The board of the €110m pension fund for exhibition venue Jaarbeurs has decided to join the €18bn pension fund for the printing industry PGB.
In a statement to participants, Jaarbeurs’ board said increased legal requirements for trustees had forced their hand on whether to liquidate the company scheme.
Explaining its preference for PGB, it said it asked for a quote from three insurers, and that only Delta Lloyd and Aegon had made interesting offers on price.
However, the pension scheme lacked additional funding to secure indexation, it said.
The board concluded that an asset transfer to another pension fund was the best way to keep pace with inflation compensation.
Jaarbeurs said joining Horeca, the pension fund for the Dutch hotel and catering industry, was not an option, as the difference in funding levels would have required Jaarbeurs to make an additional payment.
At October-end, the coverage ratios at Horeca and Jaarbeurs was 120% and 103.5%, respectively.
The pension fund PNO Media was also dropped, as its pension plan’s contribution was too high compared with the premium charged by Pensioenfonds Jaarbeurs.
In the end, PGB was selected because “it could almost entirely adopt the current pension arrangements of Jaarbeurs”.
“There was no significant difference in funding, the contribution level was right, and the investment policy of both schemes was almost the same,” Jaarbeurs’ board said.
The transfer to PGB – scheduled for 31 December – is still subject to regulatory approval.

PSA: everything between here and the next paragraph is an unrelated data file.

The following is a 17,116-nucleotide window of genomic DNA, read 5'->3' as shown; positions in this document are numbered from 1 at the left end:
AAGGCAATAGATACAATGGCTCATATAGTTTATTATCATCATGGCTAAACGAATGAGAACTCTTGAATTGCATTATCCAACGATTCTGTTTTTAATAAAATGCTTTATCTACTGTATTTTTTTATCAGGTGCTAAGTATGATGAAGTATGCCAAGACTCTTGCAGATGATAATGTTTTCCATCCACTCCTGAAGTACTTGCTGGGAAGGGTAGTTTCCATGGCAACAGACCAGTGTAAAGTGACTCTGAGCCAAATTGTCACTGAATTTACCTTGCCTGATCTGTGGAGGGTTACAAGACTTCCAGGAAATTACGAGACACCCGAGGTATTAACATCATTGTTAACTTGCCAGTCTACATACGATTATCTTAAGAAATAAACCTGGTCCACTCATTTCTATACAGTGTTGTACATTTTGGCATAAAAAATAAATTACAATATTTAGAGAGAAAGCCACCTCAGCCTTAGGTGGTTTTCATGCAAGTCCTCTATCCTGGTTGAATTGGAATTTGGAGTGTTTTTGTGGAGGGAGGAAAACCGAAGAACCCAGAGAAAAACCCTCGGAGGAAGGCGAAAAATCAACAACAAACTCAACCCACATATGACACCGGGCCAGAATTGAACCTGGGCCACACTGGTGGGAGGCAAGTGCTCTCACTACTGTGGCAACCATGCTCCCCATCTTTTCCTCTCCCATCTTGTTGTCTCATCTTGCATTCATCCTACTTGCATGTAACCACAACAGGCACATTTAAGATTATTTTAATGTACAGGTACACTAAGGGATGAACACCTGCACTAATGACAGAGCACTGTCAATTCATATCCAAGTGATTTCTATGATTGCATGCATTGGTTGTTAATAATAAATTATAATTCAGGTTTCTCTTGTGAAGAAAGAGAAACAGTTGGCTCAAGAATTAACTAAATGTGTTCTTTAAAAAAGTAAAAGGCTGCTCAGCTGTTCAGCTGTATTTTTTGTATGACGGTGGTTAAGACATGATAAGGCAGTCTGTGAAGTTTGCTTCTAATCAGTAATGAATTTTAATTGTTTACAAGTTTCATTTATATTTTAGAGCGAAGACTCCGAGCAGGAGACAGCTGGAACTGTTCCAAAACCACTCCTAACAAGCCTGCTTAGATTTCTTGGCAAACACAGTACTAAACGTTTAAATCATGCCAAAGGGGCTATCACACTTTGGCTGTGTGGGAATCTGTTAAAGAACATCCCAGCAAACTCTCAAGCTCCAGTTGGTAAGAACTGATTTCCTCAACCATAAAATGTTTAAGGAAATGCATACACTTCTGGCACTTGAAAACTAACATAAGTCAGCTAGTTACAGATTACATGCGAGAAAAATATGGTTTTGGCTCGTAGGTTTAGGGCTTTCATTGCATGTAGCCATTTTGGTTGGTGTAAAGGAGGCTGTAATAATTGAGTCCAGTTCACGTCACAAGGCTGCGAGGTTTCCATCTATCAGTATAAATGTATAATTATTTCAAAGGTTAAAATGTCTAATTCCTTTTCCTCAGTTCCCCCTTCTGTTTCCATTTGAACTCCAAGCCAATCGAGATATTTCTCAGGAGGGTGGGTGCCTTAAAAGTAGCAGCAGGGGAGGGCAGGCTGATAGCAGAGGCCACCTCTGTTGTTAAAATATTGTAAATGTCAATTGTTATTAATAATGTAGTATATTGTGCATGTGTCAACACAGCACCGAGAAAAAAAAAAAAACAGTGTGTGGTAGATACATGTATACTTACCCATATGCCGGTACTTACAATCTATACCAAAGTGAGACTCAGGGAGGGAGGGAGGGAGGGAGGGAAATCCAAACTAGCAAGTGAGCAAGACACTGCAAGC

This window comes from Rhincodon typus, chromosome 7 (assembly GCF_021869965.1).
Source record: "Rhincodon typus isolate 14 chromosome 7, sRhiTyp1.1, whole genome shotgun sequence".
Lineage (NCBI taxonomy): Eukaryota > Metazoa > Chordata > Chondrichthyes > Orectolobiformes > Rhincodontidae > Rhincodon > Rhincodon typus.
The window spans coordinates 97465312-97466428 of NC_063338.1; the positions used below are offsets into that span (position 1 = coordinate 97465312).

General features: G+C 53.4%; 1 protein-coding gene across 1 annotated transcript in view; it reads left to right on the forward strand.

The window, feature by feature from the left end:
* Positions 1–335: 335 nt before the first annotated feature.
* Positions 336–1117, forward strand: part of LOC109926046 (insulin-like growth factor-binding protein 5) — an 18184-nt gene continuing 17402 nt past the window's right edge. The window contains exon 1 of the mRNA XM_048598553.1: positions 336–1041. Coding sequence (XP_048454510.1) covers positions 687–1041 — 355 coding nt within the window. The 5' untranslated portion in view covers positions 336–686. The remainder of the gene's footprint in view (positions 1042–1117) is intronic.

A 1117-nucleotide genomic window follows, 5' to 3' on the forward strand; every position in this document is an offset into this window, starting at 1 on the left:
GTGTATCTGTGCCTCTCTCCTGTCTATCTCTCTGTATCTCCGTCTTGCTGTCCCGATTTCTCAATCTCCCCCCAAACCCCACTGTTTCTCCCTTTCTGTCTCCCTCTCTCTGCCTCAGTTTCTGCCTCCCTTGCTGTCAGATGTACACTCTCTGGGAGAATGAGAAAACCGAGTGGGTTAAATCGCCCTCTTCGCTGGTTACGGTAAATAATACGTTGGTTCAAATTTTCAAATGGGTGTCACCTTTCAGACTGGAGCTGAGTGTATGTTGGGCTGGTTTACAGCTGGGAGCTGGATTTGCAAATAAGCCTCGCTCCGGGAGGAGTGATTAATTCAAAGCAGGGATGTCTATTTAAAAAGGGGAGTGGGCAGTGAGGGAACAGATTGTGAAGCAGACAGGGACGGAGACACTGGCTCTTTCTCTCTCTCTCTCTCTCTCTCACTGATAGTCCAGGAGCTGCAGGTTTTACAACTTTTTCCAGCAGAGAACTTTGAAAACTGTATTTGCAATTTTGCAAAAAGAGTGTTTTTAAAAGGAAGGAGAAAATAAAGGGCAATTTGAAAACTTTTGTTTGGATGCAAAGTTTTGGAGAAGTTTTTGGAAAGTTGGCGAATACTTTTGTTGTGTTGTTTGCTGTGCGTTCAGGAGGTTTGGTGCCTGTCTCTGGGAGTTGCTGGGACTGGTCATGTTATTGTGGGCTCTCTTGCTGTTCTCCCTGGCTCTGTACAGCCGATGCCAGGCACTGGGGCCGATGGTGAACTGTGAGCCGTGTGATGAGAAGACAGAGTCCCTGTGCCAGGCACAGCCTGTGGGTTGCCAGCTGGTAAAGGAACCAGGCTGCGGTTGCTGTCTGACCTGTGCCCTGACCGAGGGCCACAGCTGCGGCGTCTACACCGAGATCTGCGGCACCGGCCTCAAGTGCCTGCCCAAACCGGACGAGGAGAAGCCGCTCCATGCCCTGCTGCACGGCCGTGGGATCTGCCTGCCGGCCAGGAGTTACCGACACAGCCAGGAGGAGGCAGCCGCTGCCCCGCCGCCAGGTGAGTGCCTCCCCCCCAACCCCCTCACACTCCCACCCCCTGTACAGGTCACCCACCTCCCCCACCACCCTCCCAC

In other news, Koopvaardij, the €3.2bn pension fund for the Dutch merchant navy, has said it will grant its 54,000 participants 50% indexation.
The scheme’s board said it could now afford inflation compensation, on the back of a coverage ratio of 112.3% at October-end and “good investment results” this year.
It has decided to grant its pensioners and deferred members an indexation of 0.29%, equating to 50% of the consumer index.
Active participants will see an increase in their pension rights of 0.49%, which is 50% of the salary increase in the sector, it said.
The board said indexation would be unlikely next year due to the stricter rules put in place by the new financial assessment framework (FTK), which will come into force on 1 January.
The scheme has not granted inflation compensation since 2010, but neither has it cut pension rights over the period.
The board said an analysis of the development of its long-term financial position suggested its options for indexation would be limited for the next 15 years.
Lastly, the €17.2bn Philips Pensioenfonds has claimed that new FTK rules for “sustainable indexation” could prevent the scheme from granting full inflation compensation for the next 5-6 years.
The company scheme has failed to grant indexation since 2011, and saw its indexation in arrears increase to 6.5%.
It said the new FTK would only allow a compensation for this arrears in small steps and only after the pension fund’s funding – currently 110% – exceeded 125%.